Calus M.P.,Animal Breeding and Genomics Center
Genetics Selection Evolution | Year: 2014

Background: Since both the number of SNPs (single nucleotide polymorphisms) used in genomic prediction and the number of individuals used in training datasets are rapidly increasing, there is an increasing need to improve the efficiency of genomic prediction models in terms of computing time and memory (RAM) required. Methods. In this paper, two alternative algorithms for genomic prediction are presented that replace the originally suggested residual updating algorithm, without affecting the estimates. The first alternative algorithm continues to use residual updating, but takes advantage of the characteristic that the predictor variables in the model (i.e. the SNP genotypes) take only three different values, and is therefore termed "improved residual updating". The second alternative algorithm, here termed "right-hand-side updating" (RHS-updating), extends the idea of improved residual updating across multiple SNPs. The alternative algorithms can be implemented for a range of different genomic predictions models, including random regression BLUP (best linear unbiased prediction) and most Bayesian genomic prediction models. To test the required computing time and RAM, both alternative algorithms were implemented in a Bayesian stochastic search variable selection model. Results: Compared to the original algorithm, the improved residual updating algorithm reduced CPU time by 35.3 to 43.3%, without changing memory requirements. The RHS-updating algorithm reduced CPU time by 74.5 to 93.0% and memory requirements by 13.1 to 66.4% compared to the original algorithm. Conclusions: The presented RHS-updating algorithm provides an interesting alternative to reduce both computing time and memory requirements for a range of genomic prediction models. © 2014Calus; licensee BioMed Central Ltd.


Mulder H.A.,Animal Breeding and Genomics Center | Calus M.P.L.,Animal Breeding and Genomics Center | Druet T.,University of Liège | Schrooten C.,Crv Inc.
Journal of Dairy Science | Year: 2012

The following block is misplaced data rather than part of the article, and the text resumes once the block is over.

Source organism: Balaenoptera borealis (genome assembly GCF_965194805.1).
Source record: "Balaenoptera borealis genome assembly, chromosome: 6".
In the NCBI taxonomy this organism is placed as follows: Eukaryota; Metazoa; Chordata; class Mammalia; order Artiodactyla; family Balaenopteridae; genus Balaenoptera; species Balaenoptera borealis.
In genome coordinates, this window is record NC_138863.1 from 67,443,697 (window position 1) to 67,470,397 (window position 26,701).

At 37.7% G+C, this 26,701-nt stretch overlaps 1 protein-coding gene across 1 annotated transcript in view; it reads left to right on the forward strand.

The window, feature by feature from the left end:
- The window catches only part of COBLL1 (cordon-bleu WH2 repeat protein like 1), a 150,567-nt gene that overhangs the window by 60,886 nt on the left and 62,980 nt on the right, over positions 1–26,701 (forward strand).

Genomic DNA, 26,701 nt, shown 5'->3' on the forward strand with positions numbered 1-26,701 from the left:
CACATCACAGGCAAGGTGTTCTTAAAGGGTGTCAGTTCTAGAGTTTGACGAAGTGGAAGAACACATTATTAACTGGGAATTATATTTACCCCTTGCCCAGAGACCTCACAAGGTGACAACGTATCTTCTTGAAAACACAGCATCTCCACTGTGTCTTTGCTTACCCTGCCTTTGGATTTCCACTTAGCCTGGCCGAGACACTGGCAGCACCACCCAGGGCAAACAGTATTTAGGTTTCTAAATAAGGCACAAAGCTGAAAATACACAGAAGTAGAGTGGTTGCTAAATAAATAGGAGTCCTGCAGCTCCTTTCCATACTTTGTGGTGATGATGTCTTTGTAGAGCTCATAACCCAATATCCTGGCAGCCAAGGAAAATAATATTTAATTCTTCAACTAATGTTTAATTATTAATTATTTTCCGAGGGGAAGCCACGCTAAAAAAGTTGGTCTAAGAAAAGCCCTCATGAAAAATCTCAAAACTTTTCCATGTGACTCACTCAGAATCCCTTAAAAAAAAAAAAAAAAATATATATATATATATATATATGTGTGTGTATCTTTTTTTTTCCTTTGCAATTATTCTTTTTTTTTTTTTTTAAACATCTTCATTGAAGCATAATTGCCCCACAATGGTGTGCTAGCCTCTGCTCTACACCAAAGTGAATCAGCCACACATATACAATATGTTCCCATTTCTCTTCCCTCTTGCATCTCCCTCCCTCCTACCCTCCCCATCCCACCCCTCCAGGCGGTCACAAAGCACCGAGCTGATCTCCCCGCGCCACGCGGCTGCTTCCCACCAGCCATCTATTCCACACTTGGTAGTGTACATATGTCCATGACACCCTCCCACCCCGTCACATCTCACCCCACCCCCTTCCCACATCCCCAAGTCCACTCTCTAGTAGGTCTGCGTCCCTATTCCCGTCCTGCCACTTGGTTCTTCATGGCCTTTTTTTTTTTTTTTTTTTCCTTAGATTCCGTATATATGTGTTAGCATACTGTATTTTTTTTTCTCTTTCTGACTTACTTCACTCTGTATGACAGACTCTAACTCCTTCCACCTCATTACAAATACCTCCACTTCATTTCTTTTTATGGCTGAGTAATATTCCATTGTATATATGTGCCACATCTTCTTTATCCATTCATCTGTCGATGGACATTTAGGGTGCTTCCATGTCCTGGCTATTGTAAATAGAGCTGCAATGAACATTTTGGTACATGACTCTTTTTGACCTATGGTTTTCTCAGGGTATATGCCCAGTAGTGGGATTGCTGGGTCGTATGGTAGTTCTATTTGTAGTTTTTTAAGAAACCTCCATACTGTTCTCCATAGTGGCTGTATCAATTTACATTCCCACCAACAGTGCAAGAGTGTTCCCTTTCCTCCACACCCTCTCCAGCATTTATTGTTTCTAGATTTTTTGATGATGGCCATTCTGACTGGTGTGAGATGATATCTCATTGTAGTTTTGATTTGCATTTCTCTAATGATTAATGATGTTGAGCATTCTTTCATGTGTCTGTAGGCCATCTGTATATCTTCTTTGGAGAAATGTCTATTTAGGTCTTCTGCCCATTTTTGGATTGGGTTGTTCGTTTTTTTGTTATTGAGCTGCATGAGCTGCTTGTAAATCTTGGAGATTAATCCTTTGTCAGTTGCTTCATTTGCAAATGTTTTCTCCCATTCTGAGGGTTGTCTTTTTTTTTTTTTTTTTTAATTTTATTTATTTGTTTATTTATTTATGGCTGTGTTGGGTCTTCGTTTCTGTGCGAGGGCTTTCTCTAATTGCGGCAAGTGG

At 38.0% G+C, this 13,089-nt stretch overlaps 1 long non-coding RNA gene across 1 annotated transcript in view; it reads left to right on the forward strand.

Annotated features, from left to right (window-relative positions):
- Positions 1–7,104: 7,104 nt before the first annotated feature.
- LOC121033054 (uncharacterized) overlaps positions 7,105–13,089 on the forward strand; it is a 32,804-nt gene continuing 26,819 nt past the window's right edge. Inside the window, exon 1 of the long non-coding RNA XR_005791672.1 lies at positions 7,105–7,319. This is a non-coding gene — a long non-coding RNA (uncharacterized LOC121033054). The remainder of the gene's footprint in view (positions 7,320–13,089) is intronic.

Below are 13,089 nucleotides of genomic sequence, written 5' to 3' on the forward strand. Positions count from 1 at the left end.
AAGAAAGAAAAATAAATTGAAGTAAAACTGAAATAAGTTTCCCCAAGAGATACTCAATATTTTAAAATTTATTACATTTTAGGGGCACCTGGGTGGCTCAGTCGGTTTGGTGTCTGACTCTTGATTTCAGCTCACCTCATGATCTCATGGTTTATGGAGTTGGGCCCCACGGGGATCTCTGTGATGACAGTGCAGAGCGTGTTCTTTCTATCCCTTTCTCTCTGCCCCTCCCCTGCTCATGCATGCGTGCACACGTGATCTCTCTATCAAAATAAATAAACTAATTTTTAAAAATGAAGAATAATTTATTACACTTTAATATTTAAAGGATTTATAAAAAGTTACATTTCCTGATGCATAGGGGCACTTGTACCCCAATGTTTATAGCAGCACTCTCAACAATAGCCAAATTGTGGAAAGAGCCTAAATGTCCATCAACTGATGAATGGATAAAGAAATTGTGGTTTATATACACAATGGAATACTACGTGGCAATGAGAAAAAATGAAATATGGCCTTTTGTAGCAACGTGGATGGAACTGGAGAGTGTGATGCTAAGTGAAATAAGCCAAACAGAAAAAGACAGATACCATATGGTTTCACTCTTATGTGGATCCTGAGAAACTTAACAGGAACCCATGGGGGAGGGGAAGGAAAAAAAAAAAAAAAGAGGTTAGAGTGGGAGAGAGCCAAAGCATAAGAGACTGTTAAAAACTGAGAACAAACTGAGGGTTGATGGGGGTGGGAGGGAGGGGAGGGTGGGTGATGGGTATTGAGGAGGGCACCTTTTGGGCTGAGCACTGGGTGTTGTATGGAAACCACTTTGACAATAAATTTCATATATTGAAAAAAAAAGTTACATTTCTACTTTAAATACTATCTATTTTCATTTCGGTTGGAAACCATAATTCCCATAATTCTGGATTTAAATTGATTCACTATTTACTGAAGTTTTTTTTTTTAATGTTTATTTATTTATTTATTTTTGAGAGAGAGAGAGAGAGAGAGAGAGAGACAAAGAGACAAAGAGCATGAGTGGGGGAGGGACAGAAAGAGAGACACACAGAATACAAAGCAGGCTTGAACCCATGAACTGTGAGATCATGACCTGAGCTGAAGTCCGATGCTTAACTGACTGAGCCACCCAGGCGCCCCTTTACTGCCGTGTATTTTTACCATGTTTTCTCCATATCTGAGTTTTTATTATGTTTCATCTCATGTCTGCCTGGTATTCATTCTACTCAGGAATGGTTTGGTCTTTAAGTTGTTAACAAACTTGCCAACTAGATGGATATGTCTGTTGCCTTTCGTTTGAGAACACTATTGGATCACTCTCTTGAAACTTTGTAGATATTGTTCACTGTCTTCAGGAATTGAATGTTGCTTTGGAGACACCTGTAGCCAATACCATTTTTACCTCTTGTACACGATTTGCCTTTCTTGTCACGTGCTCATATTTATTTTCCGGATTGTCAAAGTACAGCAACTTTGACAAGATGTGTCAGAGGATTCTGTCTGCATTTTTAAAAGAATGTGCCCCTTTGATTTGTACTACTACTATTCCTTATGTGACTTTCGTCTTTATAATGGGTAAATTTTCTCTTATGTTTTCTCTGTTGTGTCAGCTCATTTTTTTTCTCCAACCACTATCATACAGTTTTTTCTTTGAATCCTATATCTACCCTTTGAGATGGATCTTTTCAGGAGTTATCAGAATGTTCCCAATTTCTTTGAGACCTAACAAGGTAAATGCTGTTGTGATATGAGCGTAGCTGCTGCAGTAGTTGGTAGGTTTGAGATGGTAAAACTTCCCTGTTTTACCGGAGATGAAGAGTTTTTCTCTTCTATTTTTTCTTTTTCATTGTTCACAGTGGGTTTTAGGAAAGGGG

Genomic selection using 50,000 single nucleotide polymorphism (50k SNP) chips has been implemented in many dairy cattle breeding programs. Cheap, low-density chips make genotyping of a larger number of animals cost effective. A commonly proposed strategy is to impute low-density genotypes up to 50,000 genotypes before predicting direct genomic values (DGV). The objectives of this study were to investigate the accuracy of imputation for animals genotyped with a low-density chip and to investigate the effect of imputation on reliability of DGV. Low-density chips contained 384, 3,000, or 6,000 SNP. The SNP were selected based either on the highest minor allele frequency in a bin or the middle SNP in a bin, and DAGPHASE, CHROMIBD, and multivariate BLUP were used for imputation. Genotypes of 9,378 animals were used, from which approximately 2,350 animals had deregressed proofs. Bayesian stochastic search variable selection was used for estimating SNP effects of the 50k chip. Imputation accuracies and imputation error rates were poor for low-density chips with 384 SNP. Imputation accuracies were higher with 3,000 and 6,000 SNP. Performance of DAGPHASE and CHROMIBD was very similar and much better than that of multivariate BLUP for both imputation accuracy and reliability of DGV. With 3,000 SNP and using CHROMIBD or DAGPHASE for imputation, 84 to 90% of the increase in DGV reliability using the 50k chip, compared with a pedigree index, was obtained. With multivariate BLUP, the increase in reliability was only 40%. With 384 SNP, the reliability of DGV was lower than for a pedigree index, whereas with 6,000 SNP, about 93% of the increase in reliability of DGV based on the 50k chip was obtained when using DAGPHASE for imputation. Using genotype probabilities to predict gene content increased imputation accuracy and the reliability of DGV and is therefore recommended for applications of imputation for genomic prediction. A deterministic equation was derived to predict accuracy of DGV based on imputation accuracy, which fitted closely with the observed relationship. The deterministic equation can be used to evaluate the effect of differences in imputation accuracy on accuracy and reliability of DGV. © 2012 American Dairy Science Association.